From a reader:
Does the Vicar General have the power to tell a Priest to stop saying the Extraordinary Form of the Mass?
Does a Vicar General has the power to overrule Pope Benedict?
I am reminded in these situations of a old acrostics I learned years ago in Latin for different roles in the Church. The vicarius was Vir Inutilis Carens Auctoritati Rare Intelligentiae Umbra Superioris. This is applied to any sort of vicarius of course, not just a VG.
Everyone took a hit in those acrostics, by the way. The one for a pastor of a parish begins Pauca Agens…
Because the VG is, as mentioned above, the Umbra Superioris, they tend to take on some of the qualities of their master in the episcopal chair, at least while holding that post. I have known men who are or were Vicars General and who are good, kind, holy men, diligent in the hard work entrusted to them by their bishops. I have met the opposite. One in particular has been known as “The Prince of Darkness”.
One of the things priests can expect is that, when the law favors the priest, some bishops – not all – will try to get their way through intimidation, rather than through persuasion. That’s life, men. Boo hoo. We live in a cruel world wounded by original sin. We eat our bitter bread with tears and carry on. We live in a world and in times when Summorum Pontificum is necessary. Summorum Pontificum is the only document I can think of in the last few decades which actually did something for priests, rather than merely enhance the power of the bishops… again. I often ponder if that is the reason it is so disliked in chanceries.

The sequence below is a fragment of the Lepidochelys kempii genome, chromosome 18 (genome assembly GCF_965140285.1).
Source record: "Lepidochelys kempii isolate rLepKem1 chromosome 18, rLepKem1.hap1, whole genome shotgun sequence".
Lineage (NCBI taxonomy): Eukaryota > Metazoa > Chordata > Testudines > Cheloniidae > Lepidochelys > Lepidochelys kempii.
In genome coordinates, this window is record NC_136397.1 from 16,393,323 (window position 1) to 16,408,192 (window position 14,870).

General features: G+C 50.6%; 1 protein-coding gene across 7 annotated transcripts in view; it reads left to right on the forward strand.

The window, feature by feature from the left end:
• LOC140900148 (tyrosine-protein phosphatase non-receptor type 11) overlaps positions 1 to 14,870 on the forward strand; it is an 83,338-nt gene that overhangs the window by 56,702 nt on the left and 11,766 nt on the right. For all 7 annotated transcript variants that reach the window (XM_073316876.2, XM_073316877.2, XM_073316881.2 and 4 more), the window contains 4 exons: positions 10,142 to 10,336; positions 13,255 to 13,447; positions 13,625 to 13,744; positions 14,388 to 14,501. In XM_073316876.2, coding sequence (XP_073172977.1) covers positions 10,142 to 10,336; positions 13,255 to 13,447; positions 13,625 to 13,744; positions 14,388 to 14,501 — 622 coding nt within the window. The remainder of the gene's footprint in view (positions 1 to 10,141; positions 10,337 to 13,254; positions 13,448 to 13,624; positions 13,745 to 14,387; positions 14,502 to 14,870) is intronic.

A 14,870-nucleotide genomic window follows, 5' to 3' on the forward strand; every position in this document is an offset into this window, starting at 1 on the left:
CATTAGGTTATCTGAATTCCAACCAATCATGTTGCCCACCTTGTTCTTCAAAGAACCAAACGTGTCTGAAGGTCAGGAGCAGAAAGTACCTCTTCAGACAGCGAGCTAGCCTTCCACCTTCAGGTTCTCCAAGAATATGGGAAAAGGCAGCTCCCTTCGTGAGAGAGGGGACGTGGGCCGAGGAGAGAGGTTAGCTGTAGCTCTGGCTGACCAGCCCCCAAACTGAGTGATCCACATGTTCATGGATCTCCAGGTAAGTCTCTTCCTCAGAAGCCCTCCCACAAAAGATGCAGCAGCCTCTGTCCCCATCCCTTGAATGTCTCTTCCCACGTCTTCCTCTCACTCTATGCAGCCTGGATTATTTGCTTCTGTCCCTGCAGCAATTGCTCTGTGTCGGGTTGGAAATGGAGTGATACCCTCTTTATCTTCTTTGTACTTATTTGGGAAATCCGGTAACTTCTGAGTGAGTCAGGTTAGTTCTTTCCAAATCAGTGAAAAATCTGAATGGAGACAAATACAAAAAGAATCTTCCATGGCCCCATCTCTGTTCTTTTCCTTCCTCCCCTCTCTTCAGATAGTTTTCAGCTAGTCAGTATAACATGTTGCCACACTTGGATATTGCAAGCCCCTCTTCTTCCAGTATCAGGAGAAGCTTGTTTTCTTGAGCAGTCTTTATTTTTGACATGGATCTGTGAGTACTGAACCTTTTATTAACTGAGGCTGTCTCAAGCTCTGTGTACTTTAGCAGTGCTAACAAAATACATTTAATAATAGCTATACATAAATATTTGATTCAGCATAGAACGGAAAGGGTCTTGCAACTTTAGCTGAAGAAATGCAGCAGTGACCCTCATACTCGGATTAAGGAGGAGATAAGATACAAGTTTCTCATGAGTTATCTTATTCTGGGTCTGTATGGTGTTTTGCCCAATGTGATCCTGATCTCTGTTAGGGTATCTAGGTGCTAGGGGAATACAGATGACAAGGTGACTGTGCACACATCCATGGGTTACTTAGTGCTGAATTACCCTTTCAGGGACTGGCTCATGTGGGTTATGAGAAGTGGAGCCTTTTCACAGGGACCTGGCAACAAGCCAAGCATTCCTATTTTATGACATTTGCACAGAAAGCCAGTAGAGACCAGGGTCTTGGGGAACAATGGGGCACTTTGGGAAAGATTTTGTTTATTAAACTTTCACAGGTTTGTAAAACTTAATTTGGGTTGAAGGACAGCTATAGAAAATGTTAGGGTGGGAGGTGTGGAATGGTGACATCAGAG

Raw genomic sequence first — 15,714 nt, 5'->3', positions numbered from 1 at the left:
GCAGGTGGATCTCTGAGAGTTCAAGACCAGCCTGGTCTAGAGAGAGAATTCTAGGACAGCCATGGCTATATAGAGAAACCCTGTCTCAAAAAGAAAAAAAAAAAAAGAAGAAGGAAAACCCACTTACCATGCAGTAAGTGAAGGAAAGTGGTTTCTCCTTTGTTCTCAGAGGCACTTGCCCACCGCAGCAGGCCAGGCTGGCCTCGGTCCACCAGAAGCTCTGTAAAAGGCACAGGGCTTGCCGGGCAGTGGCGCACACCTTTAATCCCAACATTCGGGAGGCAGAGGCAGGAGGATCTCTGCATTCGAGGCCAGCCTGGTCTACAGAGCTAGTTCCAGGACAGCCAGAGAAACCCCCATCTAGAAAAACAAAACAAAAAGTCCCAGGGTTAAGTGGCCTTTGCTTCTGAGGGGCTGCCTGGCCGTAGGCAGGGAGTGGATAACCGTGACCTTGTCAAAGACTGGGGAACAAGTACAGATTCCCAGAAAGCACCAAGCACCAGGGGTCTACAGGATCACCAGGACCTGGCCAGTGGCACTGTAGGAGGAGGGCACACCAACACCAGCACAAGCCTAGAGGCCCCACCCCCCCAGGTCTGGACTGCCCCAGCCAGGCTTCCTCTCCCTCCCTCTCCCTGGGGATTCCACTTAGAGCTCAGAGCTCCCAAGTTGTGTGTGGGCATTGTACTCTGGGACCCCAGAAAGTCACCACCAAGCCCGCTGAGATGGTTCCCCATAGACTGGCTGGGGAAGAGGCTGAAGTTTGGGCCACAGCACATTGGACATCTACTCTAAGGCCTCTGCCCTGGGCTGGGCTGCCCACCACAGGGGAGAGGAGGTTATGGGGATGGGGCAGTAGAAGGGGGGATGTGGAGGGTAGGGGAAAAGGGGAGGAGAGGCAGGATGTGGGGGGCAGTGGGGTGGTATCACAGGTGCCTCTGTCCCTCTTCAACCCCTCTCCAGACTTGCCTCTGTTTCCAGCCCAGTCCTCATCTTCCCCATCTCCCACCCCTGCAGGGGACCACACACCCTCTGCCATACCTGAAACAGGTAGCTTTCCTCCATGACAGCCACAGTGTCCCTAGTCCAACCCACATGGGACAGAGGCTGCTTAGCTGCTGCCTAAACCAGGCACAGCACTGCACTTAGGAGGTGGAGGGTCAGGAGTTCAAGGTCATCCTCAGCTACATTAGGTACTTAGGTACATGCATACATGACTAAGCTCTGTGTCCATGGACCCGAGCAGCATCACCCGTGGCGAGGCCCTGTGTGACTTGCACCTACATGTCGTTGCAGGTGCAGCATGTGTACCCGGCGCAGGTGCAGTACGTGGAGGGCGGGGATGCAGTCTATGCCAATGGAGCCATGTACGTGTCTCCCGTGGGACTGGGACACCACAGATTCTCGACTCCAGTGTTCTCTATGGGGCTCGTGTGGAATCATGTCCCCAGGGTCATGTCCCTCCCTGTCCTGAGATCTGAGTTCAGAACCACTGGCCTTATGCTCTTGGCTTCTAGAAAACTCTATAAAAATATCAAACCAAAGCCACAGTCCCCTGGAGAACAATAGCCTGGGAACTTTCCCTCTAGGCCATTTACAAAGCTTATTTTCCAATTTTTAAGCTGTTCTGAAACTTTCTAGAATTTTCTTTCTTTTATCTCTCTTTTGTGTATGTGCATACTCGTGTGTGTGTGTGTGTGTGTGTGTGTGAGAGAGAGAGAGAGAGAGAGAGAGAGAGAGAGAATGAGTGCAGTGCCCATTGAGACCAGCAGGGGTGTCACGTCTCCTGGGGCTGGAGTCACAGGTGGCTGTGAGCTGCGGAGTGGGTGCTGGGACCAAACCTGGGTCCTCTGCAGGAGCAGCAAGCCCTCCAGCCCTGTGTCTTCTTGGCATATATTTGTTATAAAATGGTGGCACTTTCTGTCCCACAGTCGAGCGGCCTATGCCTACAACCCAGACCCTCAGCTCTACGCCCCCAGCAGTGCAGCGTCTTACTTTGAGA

Now that I am done ranting… the question at the top is vague. I can think of scenarios in which the VG is right to tell a priest not to celebrate the old Mass.
“But Father! But Father!”, some of you are about to howl. “NEVER! JAMAIS! NUMQUAM!”
No. There are times when the bishop or his VG should get involved! For example, Father says Mass so badly, and people are so angry, that Father has to be stopped.
Most of the other reasons you could think of would involve liturgical abuses that would be bad no matter which form of Mass he was using.
There are times when the Vicar General has to get involved because there is a problem and the bishop wants him to handle it.
But, in a vague and general sense, does the Vicar General have the power to tell a priest to stop saying the Extraordinary Form of the Mass? Provided the priest is following the provisions of Summorum Pontificum, then he is within his rights to say the older form of Mass according to those provisions.